Lower prices, a raise, free health care, flexible mortgage rates, a pension, a secure retirement, a facial, a new set of power tools, disposable income, a stable career, honest politicians……….

How do they decide what they deserve?  Why do they deserve it?  Isn’t the whole idea of deserving completely subjective and fluid?  Another TV cliche comes to mind:

Henchman: Master, I brought you the power crystal as you commanded!  (hands it over)

Cardboard Cutout Villain:  Ah, finally!  I have it now.  Now I will give you exactly what you deserve!

*Henchman greedily anticipates goodies right up to the moment Villain pointlessly kills him with the power crystal*

As an introvert I looked to history and to the people around me without finding any sensical answer.  I was confused.  Surely the concept of deserving was entirely meaningless.  No one gets what they want just because they decide they deserve it!  Why would anyone actually be swayed or flattered by a sycophant assuring you that you ‘deserve’ more?  Why would someone justify their actions with ‘deserval.’  What do they see in the whole empty idea of deserving something?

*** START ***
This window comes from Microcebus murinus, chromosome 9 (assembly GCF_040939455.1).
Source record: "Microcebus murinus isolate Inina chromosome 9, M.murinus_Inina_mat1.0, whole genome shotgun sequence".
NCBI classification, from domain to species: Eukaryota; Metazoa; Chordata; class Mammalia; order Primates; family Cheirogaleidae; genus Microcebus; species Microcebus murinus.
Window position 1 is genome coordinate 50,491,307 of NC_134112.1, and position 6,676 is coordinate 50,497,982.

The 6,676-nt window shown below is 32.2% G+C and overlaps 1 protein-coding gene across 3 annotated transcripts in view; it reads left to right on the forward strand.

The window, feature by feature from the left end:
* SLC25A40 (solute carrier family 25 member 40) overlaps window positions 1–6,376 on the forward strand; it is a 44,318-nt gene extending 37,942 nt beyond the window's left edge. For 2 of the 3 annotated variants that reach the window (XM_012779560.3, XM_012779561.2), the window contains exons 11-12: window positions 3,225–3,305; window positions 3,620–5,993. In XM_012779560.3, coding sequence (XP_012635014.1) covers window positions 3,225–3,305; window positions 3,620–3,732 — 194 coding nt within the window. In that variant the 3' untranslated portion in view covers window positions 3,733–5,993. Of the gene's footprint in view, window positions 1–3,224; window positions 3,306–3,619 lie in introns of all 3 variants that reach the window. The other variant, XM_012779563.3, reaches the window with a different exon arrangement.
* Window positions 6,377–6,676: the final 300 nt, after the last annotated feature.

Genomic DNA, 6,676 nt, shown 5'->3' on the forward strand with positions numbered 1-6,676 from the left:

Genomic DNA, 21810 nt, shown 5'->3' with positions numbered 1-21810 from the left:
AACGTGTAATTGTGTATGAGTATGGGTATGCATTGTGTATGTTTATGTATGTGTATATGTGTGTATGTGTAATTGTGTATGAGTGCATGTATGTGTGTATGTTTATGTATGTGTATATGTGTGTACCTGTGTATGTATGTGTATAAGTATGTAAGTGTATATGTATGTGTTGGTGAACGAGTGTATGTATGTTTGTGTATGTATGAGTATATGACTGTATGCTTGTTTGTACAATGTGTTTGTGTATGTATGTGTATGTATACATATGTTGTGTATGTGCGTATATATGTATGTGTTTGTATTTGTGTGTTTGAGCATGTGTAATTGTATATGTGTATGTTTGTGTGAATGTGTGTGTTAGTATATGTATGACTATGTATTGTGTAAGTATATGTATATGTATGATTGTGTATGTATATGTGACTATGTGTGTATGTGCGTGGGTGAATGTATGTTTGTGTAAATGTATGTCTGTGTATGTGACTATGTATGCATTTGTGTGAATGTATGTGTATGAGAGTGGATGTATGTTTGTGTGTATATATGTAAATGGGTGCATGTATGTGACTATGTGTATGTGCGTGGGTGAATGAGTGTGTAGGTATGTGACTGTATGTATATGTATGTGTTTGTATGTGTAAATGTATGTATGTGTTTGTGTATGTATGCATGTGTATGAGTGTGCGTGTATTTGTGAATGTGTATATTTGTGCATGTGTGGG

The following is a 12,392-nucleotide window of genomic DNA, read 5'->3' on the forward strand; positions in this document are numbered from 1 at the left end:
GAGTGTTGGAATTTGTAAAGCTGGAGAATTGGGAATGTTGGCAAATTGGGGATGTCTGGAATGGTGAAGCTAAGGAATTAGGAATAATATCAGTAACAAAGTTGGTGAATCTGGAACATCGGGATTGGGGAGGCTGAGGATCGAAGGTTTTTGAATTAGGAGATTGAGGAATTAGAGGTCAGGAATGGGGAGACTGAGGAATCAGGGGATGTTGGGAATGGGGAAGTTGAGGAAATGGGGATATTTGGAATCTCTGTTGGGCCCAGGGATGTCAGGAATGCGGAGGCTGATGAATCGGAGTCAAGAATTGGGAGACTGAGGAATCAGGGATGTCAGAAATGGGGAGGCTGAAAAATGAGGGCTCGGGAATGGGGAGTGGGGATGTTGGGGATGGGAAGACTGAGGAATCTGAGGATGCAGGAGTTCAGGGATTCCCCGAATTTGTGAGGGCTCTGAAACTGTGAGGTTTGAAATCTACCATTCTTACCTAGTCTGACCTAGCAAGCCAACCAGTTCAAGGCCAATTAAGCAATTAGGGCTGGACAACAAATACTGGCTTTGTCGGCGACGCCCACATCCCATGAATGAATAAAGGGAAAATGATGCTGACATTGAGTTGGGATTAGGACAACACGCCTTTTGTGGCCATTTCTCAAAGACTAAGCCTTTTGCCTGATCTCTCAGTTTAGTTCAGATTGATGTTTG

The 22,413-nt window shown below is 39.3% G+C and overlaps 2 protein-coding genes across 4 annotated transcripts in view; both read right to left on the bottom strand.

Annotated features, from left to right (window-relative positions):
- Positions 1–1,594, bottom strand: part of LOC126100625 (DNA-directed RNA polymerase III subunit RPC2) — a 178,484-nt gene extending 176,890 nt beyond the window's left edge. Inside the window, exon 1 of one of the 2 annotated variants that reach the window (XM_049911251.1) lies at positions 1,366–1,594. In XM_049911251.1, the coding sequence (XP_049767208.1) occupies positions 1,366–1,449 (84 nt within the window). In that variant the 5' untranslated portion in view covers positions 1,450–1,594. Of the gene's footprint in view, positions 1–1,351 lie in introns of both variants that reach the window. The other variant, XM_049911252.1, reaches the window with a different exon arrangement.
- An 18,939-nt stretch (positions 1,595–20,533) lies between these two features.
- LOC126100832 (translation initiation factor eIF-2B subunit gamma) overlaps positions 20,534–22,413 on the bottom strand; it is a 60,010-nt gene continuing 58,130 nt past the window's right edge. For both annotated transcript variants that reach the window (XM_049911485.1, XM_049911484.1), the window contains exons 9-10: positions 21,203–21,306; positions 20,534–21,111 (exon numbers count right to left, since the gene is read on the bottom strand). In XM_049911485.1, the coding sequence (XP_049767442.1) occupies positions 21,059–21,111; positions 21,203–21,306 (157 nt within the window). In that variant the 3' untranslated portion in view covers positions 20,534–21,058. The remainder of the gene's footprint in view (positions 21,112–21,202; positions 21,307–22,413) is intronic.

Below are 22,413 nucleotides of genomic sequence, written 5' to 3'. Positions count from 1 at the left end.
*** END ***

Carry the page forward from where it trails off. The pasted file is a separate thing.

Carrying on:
I got an inkling when I for a time interacted with kids in a classroom setting.  The people I was working for insisted I give the kids points for answering questions in class and taking away points when they misbehaved or didn’t turn in homework.  There was an entire elaborate system on the board for everyone to see with a tally of total points for every kid who passed through the room in the course of a day.  The kids had created an entire system of social prestige around these point rankings that they took very seriously.

Children have a very strong sense of a primal, tribal level sense of social justice.  They would be horrified if they thought one of the students deserved a point and I hadn’t given it.

When given an extra point on accident, even the beneficiary would instantly come forth and tell me to take away the undeserved point.